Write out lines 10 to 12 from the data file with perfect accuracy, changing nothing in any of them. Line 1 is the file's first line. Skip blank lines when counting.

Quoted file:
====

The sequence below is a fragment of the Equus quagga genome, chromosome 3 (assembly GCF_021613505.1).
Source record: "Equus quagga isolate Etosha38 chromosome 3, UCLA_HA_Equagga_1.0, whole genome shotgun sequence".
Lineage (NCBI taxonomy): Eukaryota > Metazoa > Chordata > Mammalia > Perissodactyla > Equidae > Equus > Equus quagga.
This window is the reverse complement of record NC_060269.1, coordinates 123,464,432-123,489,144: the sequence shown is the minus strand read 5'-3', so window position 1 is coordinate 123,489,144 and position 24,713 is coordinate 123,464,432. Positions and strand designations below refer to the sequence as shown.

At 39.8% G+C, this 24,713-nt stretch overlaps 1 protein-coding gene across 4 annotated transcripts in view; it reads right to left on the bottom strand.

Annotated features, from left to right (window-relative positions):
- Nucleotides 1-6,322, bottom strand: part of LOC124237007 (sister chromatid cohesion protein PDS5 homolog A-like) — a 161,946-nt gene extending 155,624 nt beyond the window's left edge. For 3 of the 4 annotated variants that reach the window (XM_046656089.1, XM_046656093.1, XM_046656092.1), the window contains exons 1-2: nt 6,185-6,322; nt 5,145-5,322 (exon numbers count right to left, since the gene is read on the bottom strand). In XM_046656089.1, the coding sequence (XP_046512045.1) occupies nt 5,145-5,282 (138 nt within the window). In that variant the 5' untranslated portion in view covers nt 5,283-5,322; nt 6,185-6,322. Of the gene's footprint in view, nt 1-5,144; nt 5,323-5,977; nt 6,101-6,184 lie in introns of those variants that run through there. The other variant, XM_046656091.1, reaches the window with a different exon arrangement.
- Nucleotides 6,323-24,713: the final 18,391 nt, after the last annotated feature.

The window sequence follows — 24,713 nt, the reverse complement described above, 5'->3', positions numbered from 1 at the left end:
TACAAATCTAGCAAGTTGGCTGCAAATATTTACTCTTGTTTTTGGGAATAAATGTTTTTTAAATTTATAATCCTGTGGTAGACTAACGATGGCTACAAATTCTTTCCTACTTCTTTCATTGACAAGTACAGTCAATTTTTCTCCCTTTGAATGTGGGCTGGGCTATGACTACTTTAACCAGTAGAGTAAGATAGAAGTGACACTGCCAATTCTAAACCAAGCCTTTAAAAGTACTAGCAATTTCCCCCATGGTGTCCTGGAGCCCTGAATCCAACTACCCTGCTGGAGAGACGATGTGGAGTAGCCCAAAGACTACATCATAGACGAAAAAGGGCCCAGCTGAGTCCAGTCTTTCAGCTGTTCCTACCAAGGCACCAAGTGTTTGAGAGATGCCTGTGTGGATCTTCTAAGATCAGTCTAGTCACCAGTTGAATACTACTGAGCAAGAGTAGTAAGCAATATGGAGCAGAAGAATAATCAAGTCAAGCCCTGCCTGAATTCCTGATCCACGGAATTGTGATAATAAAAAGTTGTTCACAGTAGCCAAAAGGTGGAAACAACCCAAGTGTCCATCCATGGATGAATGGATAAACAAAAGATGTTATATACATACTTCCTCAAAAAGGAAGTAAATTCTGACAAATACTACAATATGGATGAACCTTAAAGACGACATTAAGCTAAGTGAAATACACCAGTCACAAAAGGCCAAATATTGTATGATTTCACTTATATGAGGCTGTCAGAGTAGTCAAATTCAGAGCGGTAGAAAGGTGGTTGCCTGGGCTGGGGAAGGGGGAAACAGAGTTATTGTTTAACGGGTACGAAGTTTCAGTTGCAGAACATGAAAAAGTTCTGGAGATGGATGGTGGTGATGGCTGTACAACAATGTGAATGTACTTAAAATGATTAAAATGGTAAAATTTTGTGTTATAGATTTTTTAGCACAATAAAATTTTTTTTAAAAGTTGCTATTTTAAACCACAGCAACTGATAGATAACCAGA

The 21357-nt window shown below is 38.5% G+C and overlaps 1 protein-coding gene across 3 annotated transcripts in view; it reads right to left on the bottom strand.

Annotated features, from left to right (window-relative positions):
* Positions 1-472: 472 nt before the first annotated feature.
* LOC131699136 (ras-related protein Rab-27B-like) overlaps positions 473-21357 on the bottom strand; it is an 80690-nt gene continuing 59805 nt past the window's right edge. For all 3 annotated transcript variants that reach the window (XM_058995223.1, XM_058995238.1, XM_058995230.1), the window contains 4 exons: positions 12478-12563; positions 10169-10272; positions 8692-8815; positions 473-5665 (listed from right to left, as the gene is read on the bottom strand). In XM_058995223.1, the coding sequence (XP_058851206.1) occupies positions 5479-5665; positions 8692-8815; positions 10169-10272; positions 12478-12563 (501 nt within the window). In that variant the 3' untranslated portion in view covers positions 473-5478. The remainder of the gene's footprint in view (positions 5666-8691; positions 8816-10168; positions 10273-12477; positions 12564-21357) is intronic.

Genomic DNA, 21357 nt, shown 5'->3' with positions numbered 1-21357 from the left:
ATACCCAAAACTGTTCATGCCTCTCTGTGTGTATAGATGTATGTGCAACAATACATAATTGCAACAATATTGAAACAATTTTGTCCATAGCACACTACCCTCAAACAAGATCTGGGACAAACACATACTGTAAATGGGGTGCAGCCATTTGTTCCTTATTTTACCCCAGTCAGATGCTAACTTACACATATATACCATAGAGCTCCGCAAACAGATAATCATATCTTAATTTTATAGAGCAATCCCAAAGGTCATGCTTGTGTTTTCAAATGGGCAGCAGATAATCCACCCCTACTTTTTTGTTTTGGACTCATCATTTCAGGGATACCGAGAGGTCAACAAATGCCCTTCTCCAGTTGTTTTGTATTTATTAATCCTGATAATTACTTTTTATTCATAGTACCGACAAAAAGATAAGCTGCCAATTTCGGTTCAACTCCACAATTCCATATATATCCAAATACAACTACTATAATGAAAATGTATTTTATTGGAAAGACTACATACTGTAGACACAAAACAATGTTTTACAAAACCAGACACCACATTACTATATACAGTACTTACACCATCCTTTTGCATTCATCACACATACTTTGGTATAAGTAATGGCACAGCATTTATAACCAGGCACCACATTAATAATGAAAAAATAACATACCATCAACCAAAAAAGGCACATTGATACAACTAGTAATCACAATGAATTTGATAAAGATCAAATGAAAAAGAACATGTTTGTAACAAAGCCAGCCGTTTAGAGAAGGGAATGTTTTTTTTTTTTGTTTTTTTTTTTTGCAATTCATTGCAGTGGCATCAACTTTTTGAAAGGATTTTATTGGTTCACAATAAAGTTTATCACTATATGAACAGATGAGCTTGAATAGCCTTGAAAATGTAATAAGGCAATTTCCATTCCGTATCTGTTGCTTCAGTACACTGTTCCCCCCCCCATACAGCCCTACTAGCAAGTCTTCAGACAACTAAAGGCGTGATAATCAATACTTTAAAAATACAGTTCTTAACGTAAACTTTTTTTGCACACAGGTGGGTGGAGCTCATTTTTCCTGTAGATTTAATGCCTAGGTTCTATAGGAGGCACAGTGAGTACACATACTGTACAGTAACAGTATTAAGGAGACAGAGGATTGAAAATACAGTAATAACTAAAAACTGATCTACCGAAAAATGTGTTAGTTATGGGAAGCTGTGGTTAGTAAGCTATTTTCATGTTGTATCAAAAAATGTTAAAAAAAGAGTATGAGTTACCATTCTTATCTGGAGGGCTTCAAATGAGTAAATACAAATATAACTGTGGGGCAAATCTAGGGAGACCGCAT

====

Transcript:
TACAAATCTAGCAAGTTGGCTGCAAATATTTACTCTTGTTTTTGGGAATAAATGTTTTTTAAATTTATAATCCTGTGGTAGACTAACGATGGCTACAAATTCTTTCCTACTTCTTTCATTGACAAGTACAGTCAATTTTTCTCCCTTTGAATGTGGGCTGGGCTATGACTACTTTAACCAGTAGAGTAAGATAGAAGTGACACTGCCAATTCTAAACCAAGCCTTTAAAAGTACTAGCAATTTCCCCCATGGTGTCCTGGAGCCCTGAATCCAACTACCCTGCTGGAGAGACGATGTGGAGTAGCCCAAAGACTACATCATAGACGAAAAAGGGCCCAGCTGAGTCCAGTCTTTCAGCTGTTCCTACCAAGGCACCAAGTGTTTGAGAGATGCCTGTGTGGATCTTCTAAGATCAGTCTAGTCACCAGTTGAATACTACTGAGCAAGAGTAGTAAGCAATATGGAGCAGAAGAATAATCAAGTCAAGCCCTGCCTGAATTCCTGATCCACGGAATTGTGATAATAAAAAGTTGTTCACAGTAGCCAAAAGGTGGAAACAACCCAAGTGTCCATCCATGGATGAATGGATAAACAAAAGATGTTATATACATACTTCCTCAAAAAGGAAGTAAATTCTGACAAATACTACAATATGGATGAACCTTAAAGACGACATTAAGCTAAGTGAAATACACCAGTCACAAAAGGCCAAATATTGTATGATTTCACTTATATGAGGCTGTCAGAGTAGTCAAATTCAGAGCGGTAGAAAGGTGGTTGCCTGGGCTGGGGAAGGGGGAAACAGAGTTATTGTTTAACGGGTACGAAGTTTCAGTTGCAGAACATGAAAAAGTTCTGGAGATGGATGGTGGTGATGGCTGTACAACAATGTGAATGTACTTAAAATGATTAAAATGGTAAAATTTTGTGTTATAGATTTTTTAGCACAATAAAATTTTTTTTAAAAGTTGCTATTTTAAACCACAGCAACTGATAGATAACCAGA

The 21357-nt window shown below is 38.5% G+C and overlaps 1 protein-coding gene across 3 annotated transcripts in view; it reads right to left on the bottom strand.

Annotated features, from left to right (window-relative positions):